The Bank for International Settlements (BIS) Innovation Hub has announced plans to test international settlements with a central bank digital currency (CBDC) in a cooperation with four central bank of Australia, Malaysia, Singapore and South Africa.
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The so-called Project Dunbar aims to create prototype of a shared platform for cross-border transactions using various types of CBDCs, the organization said in a press release.
"These multi-CBDC platforms will allow financial institutions to transact directly with each other in the digital currencies issued by participating central banks, eliminating the need for intermediaries and cutting the time and cost of transactions," the announcement says.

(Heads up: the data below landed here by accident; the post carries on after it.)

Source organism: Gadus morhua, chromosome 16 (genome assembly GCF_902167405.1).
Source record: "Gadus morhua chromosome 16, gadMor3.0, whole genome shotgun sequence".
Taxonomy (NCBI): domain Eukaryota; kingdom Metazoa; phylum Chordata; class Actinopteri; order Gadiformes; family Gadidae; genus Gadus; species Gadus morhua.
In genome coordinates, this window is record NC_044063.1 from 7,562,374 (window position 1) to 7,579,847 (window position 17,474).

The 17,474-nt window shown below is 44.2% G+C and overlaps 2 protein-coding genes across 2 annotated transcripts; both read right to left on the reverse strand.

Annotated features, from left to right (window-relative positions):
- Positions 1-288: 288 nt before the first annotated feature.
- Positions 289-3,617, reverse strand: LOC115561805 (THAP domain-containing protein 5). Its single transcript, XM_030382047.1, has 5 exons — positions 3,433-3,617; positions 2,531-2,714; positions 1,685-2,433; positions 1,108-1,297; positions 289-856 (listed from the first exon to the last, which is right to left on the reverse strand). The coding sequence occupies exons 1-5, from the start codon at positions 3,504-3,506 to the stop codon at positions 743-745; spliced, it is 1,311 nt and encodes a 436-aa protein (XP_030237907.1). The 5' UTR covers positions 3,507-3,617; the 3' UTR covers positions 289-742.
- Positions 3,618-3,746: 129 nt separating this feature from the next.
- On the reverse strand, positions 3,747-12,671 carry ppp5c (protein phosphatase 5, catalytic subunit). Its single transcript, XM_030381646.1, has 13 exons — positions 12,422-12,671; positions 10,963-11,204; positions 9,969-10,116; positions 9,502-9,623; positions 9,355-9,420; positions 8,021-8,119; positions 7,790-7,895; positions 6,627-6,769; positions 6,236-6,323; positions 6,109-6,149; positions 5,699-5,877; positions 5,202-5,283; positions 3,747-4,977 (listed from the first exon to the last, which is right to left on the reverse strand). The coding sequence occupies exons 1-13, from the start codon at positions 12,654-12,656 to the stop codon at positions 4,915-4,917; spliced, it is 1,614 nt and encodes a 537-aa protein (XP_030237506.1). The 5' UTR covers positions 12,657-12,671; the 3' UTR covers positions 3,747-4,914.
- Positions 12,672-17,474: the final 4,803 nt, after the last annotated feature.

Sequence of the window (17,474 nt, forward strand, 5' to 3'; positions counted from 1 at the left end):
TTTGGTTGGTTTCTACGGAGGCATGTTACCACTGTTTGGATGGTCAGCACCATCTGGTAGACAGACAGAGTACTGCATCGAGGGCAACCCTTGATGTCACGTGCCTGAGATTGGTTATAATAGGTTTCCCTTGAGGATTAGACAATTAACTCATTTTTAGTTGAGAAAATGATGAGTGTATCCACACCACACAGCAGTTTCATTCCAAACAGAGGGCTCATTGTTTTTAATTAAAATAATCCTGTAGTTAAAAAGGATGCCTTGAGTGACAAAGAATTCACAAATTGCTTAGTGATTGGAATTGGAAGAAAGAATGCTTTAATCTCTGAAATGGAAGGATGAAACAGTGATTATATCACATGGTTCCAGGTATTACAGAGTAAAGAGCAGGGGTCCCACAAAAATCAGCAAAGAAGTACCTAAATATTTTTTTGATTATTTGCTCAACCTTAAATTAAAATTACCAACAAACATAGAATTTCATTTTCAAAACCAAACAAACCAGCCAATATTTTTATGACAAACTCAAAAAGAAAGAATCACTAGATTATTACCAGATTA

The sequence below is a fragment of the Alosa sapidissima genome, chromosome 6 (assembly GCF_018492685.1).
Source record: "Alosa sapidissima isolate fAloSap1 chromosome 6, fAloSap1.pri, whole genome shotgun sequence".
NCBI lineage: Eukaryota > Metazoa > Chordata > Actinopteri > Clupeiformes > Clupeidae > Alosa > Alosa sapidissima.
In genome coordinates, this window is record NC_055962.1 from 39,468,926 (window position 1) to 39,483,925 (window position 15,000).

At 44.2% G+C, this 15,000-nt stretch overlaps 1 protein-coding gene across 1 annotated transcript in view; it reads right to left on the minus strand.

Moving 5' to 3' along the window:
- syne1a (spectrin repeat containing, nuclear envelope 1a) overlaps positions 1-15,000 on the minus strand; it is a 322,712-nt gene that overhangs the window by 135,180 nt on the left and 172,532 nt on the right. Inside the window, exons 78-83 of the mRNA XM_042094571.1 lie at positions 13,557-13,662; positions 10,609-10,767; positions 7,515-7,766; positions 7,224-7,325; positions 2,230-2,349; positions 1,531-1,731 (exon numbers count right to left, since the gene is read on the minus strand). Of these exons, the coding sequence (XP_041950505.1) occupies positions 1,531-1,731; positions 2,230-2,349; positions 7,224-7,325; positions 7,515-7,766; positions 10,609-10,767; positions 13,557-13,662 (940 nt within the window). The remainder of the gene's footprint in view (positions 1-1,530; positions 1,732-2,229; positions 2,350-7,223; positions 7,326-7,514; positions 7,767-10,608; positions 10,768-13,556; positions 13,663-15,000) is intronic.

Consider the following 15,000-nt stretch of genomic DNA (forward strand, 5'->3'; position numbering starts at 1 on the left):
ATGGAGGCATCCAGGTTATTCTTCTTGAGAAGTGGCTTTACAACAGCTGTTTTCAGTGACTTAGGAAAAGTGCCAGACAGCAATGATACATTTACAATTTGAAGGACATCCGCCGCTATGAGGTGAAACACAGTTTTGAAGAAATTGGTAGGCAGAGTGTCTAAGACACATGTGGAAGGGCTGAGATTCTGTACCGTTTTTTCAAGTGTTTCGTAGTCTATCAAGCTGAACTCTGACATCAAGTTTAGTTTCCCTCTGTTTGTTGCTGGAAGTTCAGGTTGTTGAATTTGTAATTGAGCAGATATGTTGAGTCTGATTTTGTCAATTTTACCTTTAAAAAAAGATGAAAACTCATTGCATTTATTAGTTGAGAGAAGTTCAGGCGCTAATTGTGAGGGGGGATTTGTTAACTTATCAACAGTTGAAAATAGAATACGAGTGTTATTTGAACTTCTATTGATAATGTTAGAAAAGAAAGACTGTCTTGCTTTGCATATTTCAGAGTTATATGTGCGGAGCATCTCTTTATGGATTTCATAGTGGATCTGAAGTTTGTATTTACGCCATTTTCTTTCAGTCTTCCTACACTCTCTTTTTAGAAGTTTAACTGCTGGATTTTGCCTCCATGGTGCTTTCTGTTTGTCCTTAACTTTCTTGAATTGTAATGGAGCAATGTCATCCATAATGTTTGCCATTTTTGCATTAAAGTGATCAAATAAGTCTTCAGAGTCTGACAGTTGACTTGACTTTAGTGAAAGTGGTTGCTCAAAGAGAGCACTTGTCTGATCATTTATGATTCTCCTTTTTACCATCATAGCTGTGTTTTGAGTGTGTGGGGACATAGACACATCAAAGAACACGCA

The announcement also says that the project will test multiple prototypes on different distributed ledger-based platforms. It is expected that the project will also test various governance models to regulate CBDC infrastructures. The BIS plans to publish results of the experiment in early 2022.
In June this year, the BIS highlighted that CBDCs will protect countries from digital currencies' monopoly of big tech companies. Benoît Cœuré, the Head of the BIS Innovation Hub, says that the digitization train already has left the station as 56 central banks are already exploring the creation of digital currencies. Cœuré also claims that without CBDC, digital money will increasingly be dominated by large tech companies as they leverage huge social media user bases.
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